Hunts Green Farm was one of Tinsley Green's old farms. In the 1920s, some of its land was converted into an airfield as flying became more popular and more landing grounds were sought. Earlier in the decade, London's first airport had been established in Croydon. On 1 August 1930, Ronald Walters, a pilot, bought the 260 acres (110 ha) of land at Hunts Green Farm and converted it into an aerodrome. In 1933 it was sold to A. M. (Morris) Jackaman, who planned to convert it into a relief aerodrome for Croydon Airport and start regular flights to Paris using de Havilland DH.84 Dragon aircraft. From 1935 the Air Ministry were involved; they helped to develop Gatwick Aerodrome's role as a proper airport, and the first terminal building, the Beehive, was built. Later that year, the Southern Railway, Imperial Airways and the owners of Gatwick (now a proper airport rather than an aerodrome) jointly opened a new railway station on the Brighton Main Line, between Gatwick Racecourse and Three Bridges stations, to serve the airport. The station, called Tinsley Green, opened just north of the Radford Road overbridge on 3 September 1935. It was linked by a subway to the terminal. The name was changed to Gatwick Airport station on 1 June 1936, and it closed on 28 May 1958 after the airport had been rebuilt and extended northwards, making the former Gatwick Racecourse station more convenient. Remains of the platforms could be seen until the 1980s.
Crawley North East Sector
Crawley New Town's postwar residential areas are known as neighbourhoods. As of 2014, the town has 13. Plans to build a fourteenth neighbourhood on land around Tinsley Green have existed since January 1998. The North East Sector, as it is known, is bounded by Radford Road to the north, the M23 motorway to the east, the A2011 Crawley Avenue to the south and the railway line to the west, and is characterised by rough pastureland, small woods and some brownfield land. Tinsley Green occupies the northern part of this site. As one of the few areas of mostly open land left in the borough, the area around Tinsley Green has been suggested as a development site before: the Commission for New Towns' first masterplan in the late 1940s anticipated that the Manor Royal industrial estate would extend east of the railway line as far as the Balcombe–Horley road, which did not happen; and in the late 1980s, a "high-tech industrial park" was planned for the site of Forge Farm, which was no longer agricultural and had become the site of an abattoir.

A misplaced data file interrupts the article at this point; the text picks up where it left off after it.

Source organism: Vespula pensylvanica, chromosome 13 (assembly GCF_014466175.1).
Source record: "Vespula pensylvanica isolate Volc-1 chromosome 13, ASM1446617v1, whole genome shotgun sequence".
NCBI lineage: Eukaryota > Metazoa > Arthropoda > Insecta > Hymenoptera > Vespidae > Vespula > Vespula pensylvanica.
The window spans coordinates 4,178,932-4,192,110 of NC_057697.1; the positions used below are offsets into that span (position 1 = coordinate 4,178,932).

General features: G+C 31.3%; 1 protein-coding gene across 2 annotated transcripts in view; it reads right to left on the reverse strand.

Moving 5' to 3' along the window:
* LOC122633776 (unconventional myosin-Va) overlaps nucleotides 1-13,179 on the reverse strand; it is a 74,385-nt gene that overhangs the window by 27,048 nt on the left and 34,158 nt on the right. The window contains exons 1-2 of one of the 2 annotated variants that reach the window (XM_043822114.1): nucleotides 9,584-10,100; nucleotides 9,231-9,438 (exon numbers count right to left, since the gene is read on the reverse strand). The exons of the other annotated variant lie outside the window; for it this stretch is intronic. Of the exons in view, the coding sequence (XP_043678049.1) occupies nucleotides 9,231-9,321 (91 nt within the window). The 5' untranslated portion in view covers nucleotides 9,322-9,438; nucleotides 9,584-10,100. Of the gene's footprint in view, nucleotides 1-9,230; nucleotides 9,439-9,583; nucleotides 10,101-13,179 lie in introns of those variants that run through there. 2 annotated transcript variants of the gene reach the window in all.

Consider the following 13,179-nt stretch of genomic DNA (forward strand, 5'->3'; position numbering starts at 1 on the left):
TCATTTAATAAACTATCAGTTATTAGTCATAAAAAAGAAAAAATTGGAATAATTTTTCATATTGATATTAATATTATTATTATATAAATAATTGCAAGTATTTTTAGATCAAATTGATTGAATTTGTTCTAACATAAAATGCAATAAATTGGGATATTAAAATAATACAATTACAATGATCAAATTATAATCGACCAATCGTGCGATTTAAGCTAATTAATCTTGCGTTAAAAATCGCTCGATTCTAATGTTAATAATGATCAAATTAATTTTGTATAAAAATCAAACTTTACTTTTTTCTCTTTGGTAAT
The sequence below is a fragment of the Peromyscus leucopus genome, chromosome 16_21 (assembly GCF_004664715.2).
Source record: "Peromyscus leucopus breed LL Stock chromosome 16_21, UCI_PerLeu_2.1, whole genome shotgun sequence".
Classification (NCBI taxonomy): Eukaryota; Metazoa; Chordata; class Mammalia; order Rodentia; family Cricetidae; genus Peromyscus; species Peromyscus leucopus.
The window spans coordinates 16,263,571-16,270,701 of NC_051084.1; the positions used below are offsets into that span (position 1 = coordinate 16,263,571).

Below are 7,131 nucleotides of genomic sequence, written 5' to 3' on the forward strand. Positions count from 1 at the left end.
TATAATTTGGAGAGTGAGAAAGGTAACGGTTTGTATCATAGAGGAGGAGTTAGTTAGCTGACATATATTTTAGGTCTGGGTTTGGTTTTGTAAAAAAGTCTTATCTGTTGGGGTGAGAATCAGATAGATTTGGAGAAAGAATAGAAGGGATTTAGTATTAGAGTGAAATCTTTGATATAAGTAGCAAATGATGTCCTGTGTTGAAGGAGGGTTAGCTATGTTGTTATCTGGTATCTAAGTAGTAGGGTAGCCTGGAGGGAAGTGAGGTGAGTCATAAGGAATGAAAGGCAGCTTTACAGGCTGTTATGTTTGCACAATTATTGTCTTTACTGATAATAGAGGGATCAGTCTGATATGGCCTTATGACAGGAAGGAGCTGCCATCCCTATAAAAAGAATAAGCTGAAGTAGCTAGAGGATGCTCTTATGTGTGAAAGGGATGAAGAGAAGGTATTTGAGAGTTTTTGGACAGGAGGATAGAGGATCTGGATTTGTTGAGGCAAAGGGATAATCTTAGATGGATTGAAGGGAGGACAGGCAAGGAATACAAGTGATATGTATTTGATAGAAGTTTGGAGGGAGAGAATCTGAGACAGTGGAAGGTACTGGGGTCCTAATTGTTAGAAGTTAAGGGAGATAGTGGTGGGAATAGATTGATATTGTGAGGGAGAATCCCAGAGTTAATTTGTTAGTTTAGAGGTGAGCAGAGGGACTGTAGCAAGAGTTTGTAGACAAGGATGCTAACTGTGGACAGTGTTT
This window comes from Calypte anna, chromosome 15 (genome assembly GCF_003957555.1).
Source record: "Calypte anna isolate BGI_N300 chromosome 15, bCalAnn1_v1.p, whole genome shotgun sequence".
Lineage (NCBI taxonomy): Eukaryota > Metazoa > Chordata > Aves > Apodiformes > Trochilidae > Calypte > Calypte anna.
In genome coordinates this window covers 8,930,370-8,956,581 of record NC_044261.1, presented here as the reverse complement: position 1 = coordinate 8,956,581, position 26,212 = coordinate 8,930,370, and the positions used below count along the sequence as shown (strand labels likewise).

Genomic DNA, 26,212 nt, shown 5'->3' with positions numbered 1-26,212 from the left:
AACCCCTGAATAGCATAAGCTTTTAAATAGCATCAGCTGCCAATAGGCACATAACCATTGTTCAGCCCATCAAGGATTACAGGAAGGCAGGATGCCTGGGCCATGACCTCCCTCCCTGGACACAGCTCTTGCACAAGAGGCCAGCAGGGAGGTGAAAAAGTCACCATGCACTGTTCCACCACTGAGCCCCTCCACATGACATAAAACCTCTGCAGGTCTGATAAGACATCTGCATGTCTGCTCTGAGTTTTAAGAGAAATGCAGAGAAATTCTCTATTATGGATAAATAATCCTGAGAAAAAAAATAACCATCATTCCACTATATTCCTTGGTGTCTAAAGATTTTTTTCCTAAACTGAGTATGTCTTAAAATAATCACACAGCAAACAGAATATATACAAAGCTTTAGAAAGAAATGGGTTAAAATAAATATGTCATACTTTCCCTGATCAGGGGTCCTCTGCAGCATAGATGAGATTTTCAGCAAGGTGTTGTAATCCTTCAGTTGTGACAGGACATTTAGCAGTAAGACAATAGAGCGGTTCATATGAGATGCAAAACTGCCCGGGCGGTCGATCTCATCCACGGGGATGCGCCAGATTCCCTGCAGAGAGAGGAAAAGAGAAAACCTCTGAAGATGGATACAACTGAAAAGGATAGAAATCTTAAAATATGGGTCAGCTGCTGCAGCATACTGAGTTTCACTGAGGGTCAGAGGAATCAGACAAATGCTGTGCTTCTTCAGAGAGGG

The original planning application proposed up to 1,900 residential units, office and retail space, a school, a community centre, playing fields and improvements to road and other infrastructure, including the moving of overhead power lines and pylons. Bus services would be provided to other parts of Crawley, and a new railway station (south of its predecessor) would be considered. Although permission was initially refused, several amendments and appeals were made, and in December 2009 the Government permitted another appeal. A decision would then be made by March 2010. Issues relevant to the scheme include aircraft noise (because of the proximity to Gatwick Airport), the possibility of a second runway being built on the south side of the airport, land contamination and housing density.
The game of marbles has been played in Tinsley Green and the surrounding area for many centuries: TIME magazine traces its origins to 1588. The British and World Marbles Championship has been held at Tinsley Green's pub, The Greyhound, every year since 1932. Traditionally, the marbles-playing season started on Ash Wednesday and lasted until midday on Good Friday: playing after that brought bad luck. More than 20 teams from around the world take part in the championship, each Good Friday; German teams have been successful several times since 2000, although local teams from Crawley, Copthorne and other Sussex and Surrey villages often take part as well; the first championship in 1932 was won by a team from nearby Hookwood. The pub was rebuilt in its present form in 1936, and permanent rings were installed outside for marbles to be played upon.